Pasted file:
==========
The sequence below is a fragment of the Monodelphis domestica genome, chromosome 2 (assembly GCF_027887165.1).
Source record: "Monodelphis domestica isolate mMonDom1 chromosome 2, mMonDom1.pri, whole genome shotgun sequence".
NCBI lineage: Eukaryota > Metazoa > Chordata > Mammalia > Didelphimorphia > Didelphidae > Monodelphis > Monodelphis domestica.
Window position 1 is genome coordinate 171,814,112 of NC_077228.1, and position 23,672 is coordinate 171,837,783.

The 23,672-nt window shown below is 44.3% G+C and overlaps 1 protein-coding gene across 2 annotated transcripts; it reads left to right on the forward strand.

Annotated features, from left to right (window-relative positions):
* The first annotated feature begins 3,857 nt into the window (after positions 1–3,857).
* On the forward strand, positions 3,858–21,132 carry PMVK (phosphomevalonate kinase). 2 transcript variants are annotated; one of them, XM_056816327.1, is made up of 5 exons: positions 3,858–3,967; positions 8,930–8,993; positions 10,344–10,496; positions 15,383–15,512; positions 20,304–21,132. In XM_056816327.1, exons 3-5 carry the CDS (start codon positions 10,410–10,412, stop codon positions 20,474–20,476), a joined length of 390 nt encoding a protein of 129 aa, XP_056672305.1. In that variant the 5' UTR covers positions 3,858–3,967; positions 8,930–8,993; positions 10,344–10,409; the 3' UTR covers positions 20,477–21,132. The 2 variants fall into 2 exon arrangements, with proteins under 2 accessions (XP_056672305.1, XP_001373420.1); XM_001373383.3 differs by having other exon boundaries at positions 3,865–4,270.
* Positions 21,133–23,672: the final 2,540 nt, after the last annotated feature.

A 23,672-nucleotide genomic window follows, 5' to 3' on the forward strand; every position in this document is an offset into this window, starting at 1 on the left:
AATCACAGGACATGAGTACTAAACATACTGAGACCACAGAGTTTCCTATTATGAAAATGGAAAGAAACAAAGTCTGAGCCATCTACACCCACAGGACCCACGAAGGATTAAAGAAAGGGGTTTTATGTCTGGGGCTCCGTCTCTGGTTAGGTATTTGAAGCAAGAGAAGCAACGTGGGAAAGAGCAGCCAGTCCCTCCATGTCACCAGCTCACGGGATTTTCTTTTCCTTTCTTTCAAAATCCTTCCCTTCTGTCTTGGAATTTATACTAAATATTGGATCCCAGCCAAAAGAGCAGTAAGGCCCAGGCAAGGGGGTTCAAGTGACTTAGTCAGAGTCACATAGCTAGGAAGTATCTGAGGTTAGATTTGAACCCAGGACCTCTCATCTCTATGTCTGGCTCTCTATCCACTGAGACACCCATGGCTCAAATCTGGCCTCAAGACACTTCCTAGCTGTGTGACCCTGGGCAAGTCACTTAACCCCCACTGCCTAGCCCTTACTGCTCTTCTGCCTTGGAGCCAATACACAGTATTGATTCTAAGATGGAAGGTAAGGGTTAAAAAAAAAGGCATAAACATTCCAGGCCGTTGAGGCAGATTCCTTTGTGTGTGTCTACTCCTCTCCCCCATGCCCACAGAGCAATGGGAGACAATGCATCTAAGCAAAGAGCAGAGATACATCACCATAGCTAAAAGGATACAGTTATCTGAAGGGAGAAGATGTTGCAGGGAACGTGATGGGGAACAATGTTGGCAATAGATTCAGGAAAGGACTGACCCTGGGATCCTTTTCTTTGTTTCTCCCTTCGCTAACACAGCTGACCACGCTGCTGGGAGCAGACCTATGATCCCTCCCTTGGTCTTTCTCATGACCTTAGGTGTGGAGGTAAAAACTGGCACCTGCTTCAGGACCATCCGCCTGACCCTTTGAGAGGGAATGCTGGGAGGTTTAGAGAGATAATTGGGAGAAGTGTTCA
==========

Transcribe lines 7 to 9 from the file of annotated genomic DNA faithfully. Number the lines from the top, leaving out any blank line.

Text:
* The first annotated feature begins 3,857 nt into the window (after positions 1–3,857).
* On the forward strand, positions 3,858–21,132 carry PMVK (phosphomevalonate kinase). 2 transcript variants are annotated; one of them, XM_056816327.1, is made up of 5 exons: positions 3,858–3,967; positions 8,930–8,993; positions 10,344–10,496; positions 15,383–15,512; positions 20,304–21,132. In XM_056816327.1, exons 3-5 carry the CDS (start codon positions 10,410–10,412, stop codon positions 20,474–20,476), a joined length of 390 nt encoding a protein of 129 aa, XP_056672305.1. In that variant the 5' UTR covers positions 3,858–3,967; positions 8,930–8,993; positions 10,344–10,409; the 3' UTR covers positions 20,477–21,132. The 2 variants fall into 2 exon arrangements, with proteins under 2 accessions (XP_056672305.1, XP_001373420.1); XM_001373383.3 differs by having other exon boundaries at positions 3,865–4,270.
* Positions 21,133–23,672: the final 2,540 nt, after the last annotated feature.